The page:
The JCS at the Millennium
M, Robert, Journal of Canadian Studies
On the weekend of 25-26 September 1998, the newly constituted Editorial Board of the Journal of Canadian Studies met for a retreat at Massey College in Toronto. The objective of the retreat was essentially to position the JCS for the next millennium.
The JCS faces the typical challenges of an academic journal, whose existence has been made precarious by uncertain funding and rising costs, and the Board confronted these realities. We were gratified to have our SSHRC funding renewed recently and Trent University continues to provide generous support. The Board is determined to ensure the Journal's existence and to direct the Journal's energies in a re-focussed and relevant way.
The Journal's experience has reflected the interdisciplinary mission of Canadian Studies and the larger "Canada" project writ large. The Journal remains committed to the cause of "knowing ourselves," in T.H.B. Symons's memorable phrase. But the "ourselves" that we are trying to know has been and is changing in rapidly if not bewildering ways. We intend to track and analyse the changed Canadian project, to encourage, exhort and help the development of the appropriate interdisciplinary tools, concepts and approaches required to this end, and to explain and illustrate to ourselves and the world what it is that makes Canada unique.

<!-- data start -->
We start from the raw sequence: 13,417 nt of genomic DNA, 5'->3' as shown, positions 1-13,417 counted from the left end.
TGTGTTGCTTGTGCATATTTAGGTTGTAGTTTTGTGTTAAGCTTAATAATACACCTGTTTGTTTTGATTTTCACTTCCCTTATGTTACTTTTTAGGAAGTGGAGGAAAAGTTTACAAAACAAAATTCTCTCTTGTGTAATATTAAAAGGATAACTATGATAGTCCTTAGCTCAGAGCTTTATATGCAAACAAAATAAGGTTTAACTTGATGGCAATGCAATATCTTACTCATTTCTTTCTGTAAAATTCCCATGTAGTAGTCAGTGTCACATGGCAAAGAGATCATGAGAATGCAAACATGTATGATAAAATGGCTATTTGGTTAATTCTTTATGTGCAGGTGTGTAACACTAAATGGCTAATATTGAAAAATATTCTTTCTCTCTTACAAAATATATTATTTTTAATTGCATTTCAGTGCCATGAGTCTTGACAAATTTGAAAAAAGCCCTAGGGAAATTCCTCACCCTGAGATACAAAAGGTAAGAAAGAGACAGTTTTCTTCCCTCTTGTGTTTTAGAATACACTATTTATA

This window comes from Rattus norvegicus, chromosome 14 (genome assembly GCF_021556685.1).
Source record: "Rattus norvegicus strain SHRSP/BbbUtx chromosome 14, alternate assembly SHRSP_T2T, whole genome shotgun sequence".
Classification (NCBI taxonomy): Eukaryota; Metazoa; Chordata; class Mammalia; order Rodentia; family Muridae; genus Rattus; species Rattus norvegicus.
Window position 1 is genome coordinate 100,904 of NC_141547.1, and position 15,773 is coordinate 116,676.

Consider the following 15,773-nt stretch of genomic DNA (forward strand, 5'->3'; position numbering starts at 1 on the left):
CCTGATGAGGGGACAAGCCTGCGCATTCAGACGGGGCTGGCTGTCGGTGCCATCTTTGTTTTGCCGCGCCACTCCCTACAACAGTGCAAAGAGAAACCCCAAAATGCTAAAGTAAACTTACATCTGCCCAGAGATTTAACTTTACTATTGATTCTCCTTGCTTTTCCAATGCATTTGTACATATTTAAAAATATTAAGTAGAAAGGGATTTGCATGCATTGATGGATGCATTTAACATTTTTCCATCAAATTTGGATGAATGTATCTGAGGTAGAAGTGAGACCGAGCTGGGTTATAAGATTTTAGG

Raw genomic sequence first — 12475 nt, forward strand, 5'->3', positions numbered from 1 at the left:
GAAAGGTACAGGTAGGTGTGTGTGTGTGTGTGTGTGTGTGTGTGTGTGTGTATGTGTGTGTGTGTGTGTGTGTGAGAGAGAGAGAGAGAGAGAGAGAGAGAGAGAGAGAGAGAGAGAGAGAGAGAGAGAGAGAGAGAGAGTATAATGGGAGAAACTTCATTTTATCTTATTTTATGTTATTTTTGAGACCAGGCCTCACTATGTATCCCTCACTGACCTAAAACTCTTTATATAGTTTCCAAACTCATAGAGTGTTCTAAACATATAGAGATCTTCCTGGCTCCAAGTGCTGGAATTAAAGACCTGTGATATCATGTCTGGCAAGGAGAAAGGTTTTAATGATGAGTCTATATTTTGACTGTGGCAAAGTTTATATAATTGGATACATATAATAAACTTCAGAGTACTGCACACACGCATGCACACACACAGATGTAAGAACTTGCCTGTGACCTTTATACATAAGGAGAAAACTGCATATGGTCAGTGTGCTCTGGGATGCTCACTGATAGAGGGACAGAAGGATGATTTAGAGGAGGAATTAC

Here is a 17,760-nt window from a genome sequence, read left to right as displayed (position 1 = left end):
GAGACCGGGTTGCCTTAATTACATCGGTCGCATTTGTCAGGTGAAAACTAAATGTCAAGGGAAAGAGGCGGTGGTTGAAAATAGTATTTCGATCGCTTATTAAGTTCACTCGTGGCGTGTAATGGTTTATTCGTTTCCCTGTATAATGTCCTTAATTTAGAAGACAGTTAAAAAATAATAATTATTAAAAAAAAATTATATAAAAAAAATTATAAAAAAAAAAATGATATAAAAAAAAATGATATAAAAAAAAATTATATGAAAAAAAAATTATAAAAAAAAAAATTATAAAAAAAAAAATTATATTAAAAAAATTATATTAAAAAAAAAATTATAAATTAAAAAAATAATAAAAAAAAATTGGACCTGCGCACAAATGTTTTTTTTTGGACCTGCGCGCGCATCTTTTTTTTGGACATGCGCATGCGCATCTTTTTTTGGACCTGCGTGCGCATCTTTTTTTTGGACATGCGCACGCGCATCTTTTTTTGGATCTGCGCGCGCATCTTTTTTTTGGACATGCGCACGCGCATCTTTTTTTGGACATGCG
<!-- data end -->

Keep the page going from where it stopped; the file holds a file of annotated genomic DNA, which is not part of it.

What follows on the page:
What are the changing circumstances on which the Board wants the JCS to focus? Take, for example, Canada's "nationhood." What is the meaning of the Canadian "nation" at the end of the millennium? Is it Macdonald's "national dream"? Trudeau's vision of a bilingual and bicultural nation? There has been a steady questioning and unpacking of the idea of the two founding nations, an increasing uneasiness about the bilingualism project, a schizophrenia about the meaning of distinct society, a stunning expansion of Canada's ethnic mosaic, a remarkable political experiment in the North and an acceptance that aboriginal nationhood is an idea whose time has come. Canada can more easily be characterised as a multiple nation and it expresses a set of nationalisms. Is Canada the first post-modern nation? What is it that others see in us that they find attractive or interesting? We want to help to develop adequate tools and concepts to understand this multiple nation, and to assist the evolution of discourses and institutions - political and otherwise - to serve this emerging reality.
Canada's recent economic experience can be conceptualised in similar fashion. Indeed, what is the Canadian economy? The parade has passed on the national project surrounding Macdonald's National Policy, as a result of the West's political economic muscle, technological change and the national embracing of internationalisation and free trade. The West played the advance guard in disrupting the postwar Keynesian consensus around the welfare state. As deficits, taxes, regulations and Crown corporations dissolve, the notion of the "public" Canada disappears as well, to be replaced by. . ? In the place of earlier visions, what has emerged are northsouth trade flows, cross-border regional economic areas, and an internationalization so intense (and periodically perverse) that Canadian governments cannot seem to manage their domestic economies and currency (the latter is inherently valued at around US$. …